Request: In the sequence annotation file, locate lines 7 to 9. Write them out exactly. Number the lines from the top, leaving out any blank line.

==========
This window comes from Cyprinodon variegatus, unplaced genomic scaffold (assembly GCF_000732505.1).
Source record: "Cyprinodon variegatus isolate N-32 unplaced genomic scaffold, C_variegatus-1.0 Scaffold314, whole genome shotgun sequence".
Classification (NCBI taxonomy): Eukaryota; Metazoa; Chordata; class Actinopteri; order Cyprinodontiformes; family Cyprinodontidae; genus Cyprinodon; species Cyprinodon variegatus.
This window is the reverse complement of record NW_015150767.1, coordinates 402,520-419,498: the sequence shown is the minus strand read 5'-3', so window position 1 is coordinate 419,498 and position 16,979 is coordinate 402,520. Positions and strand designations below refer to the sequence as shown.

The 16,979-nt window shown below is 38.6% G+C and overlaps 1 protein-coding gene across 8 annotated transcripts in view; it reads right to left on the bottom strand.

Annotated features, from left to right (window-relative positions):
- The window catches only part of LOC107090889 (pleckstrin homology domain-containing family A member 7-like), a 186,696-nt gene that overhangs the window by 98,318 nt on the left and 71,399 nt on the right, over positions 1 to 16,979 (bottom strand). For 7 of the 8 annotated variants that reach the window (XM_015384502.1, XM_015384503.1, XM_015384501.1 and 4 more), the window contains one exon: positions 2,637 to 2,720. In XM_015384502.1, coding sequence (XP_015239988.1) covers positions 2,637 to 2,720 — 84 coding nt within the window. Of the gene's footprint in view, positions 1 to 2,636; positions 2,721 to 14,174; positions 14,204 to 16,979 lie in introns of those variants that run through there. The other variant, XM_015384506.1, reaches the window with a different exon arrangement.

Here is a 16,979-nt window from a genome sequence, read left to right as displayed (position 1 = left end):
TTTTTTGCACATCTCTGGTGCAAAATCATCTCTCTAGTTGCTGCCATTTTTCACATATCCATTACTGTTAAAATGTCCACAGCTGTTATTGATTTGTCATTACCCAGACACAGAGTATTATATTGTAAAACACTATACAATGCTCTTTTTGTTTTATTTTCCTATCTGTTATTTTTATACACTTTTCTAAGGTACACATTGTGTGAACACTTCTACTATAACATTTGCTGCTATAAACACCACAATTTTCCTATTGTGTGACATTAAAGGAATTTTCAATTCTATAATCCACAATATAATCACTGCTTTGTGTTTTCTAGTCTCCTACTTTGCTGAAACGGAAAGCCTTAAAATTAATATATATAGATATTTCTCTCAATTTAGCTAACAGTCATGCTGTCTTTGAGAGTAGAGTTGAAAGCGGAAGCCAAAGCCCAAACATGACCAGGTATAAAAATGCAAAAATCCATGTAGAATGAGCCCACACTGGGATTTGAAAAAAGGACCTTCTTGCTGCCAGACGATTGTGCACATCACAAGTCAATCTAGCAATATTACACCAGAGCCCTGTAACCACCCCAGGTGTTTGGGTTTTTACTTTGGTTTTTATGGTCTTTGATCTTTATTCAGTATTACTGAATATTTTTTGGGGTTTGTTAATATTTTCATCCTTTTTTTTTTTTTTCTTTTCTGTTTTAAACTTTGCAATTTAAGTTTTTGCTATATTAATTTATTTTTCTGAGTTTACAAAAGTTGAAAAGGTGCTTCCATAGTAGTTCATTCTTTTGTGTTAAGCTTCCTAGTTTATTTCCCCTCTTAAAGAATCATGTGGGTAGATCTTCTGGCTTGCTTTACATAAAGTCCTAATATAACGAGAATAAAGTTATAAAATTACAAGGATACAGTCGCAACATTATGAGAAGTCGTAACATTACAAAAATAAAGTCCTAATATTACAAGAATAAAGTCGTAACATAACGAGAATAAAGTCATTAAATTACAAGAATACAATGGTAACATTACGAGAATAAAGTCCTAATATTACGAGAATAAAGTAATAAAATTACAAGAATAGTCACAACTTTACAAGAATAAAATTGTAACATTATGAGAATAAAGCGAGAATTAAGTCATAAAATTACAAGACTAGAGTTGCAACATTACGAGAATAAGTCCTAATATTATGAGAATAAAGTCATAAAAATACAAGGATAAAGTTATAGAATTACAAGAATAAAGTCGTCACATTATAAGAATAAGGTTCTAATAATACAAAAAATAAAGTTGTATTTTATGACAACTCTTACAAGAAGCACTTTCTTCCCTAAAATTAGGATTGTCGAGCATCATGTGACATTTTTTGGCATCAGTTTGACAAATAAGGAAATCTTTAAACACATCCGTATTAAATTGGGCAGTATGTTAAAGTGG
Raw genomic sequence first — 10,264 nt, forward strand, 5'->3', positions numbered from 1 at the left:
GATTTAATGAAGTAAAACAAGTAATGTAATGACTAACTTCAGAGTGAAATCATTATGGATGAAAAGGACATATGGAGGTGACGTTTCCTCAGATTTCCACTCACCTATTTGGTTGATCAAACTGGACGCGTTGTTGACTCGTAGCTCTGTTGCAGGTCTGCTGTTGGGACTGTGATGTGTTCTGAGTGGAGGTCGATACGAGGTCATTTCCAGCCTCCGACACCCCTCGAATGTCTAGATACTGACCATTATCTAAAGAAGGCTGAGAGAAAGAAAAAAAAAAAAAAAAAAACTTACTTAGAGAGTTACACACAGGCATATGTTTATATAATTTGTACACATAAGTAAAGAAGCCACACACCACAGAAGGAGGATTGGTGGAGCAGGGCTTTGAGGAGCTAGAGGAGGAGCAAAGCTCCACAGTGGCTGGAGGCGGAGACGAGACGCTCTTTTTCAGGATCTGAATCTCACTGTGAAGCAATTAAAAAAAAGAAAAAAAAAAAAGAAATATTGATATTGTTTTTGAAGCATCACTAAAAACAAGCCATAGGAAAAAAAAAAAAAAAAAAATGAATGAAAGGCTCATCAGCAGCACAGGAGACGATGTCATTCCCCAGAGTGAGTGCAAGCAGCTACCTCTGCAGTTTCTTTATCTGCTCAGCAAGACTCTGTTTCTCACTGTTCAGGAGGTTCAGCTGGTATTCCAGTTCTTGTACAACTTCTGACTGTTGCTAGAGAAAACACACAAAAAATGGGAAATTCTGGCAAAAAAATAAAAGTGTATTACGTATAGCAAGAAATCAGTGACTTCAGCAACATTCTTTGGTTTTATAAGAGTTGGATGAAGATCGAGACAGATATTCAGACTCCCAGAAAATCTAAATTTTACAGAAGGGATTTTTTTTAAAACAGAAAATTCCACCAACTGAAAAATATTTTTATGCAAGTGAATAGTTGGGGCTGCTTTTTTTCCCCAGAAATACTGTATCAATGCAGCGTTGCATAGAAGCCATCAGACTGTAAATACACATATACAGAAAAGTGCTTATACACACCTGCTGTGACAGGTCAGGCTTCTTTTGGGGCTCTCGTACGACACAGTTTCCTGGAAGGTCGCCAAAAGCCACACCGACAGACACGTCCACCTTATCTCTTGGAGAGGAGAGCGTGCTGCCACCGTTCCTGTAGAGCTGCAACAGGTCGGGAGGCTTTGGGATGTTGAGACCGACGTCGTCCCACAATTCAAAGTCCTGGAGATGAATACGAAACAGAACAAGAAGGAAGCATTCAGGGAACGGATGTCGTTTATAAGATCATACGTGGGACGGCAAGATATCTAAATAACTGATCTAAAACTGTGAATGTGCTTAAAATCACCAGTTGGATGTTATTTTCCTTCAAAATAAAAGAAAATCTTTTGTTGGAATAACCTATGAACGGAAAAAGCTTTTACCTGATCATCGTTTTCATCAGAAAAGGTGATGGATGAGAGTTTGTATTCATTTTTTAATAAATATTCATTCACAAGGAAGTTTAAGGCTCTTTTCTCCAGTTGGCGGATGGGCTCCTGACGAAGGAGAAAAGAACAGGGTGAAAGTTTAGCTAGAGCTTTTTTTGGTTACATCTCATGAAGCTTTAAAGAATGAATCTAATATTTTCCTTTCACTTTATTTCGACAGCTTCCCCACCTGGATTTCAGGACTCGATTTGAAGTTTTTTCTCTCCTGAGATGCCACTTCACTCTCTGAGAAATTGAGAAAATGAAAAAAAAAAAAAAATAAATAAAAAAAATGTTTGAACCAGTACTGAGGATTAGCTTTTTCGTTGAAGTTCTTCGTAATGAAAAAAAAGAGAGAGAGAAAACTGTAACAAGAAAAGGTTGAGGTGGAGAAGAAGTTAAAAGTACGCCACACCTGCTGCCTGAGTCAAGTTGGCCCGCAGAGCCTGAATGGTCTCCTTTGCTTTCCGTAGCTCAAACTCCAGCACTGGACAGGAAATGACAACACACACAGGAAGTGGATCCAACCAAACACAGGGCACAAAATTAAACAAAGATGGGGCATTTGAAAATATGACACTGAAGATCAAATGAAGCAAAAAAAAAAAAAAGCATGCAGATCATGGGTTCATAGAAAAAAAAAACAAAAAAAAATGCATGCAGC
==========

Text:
- The window catches only part of LOC107090889 (pleckstrin homology domain-containing family A member 7-like), a 186,696-nt gene that overhangs the window by 98,318 nt on the left and 71,399 nt on the right, over positions 1 to 16,979 (bottom strand). For 7 of the 8 annotated variants that reach the window (XM_015384502.1, XM_015384503.1, XM_015384501.1 and 4 more), the window contains one exon: positions 2,637 to 2,720. In XM_015384502.1, coding sequence (XP_015239988.1) covers positions 2,637 to 2,720 — 84 coding nt within the window. Of the gene's footprint in view, positions 1 to 2,636; positions 2,721 to 14,174; positions 14,204 to 16,979 lie in introns of those variants that run through there. The other variant, XM_015384506.1, reaches the window with a different exon arrangement.

Here is a 16,979-nt window from a genome sequence, read left to right as displayed (position 1 = left end):
TTTTTTGCACATCTCTGGTGCAAAATCATCTCTCTAGTTGCTGCCATTTTTCACATATCCATTACTGTTAAAATGTCCACAGCTGTTATTGATTTGTCATTACCCAGACACAGAGTATTATATTGTAAAACACTATACAATGCTCTTTTTGTTTTATTTTCCTATCTGTTATTTTTATACACTTTTCTAAGGTACACATTGTGTGAACACTTCTACTATAACATTTGCTGCTATAAACACCACAATTTTCCTATTGTGTGACATTAAAGGAATTTTCAATTCTATAATCCACAATATAATCACTGCTTTGTGTTTTCTAGTCTCCTACTTTGCTGAAACGGAAAGCCTTAAAATTAATATATATAGATATTTCTCTCAATTTAGCTAACAGTCATGCTGTCTTTGAGAGTAGAGTTGAAAGCGGAAGCCAAAGCCCAAACATGACCAGGTATAAAAATGCAAAAATCCATGTAGAATGAGCCCACACTGGGATTTGAAAAAAGGACCTTCTTGCTGCCAGACGATTGTGCACATCACAAGTCAATCTAGCAATATTACACCAGAGCCCTGTAACCACCCCAGGTGTTTGGGTTTTTACTTTGGTTTTTATGGTCTTTGATCTTTATTCAGTATTACTGAATATTTTTTGGGGTTTGTTAATATTTTCATCCTTTTTTTTTTTTTTCTTTTCTGTTTTAAACTTTGCAATTTAAGTTTTTGCTATATTAATTTATTTTTCTGAGTTTACAAAAGTTGAAAAGGTGCTTCCATAGTAGTTCATTCTTTTGTGTTAAGCTTCCTAGTTTATTTCCCCTCTTAAAGAATCATGTGGGTAGATCTTCTGGCTTGCTTTACATAAAGTCCTAATATAACGAGAATAAAGTTATAAAATTACAAGGATACAGTCGCAACATTATGAGAAGTCGTAACATTACAAAAATAAAGTCCTAATATTACAAGAATAAAGTCGTAACATAACGAGAATAAAGTCATTAAATTACAAGAATACAATGGTAACATTACGAGAATAAAGTCCTAATATTACGAGAATAAAGTAATAAAATTACAAGAATAGTCACAACTTTACAAGAATAAAATTGTAACATTATGAGAATAAAGCGAGAATTAAGTCATAAAATTACAAGACTAGAGTTGCAACATTACGAGAATAAGTCCTAATATTATGAGAATAAAGTCATAAAAATACAAGGATAAAGTTATAGAATTACAAGAATAAAGTCGTCACATTATAAGAATAAGGTTCTAATAATACAAAAAATAAAGTTGTATTTTATGACAACTCTTACAAGAAGCACTTTCTTCCCTAAAATTAGGATTGTCGAGCATCATGTGACATTTTTTGGCATCAGTTTGACAAATAAGGAAATCTTTAAACACATCCGTATTAAATTGGGCAGTATGTTAAAGTGG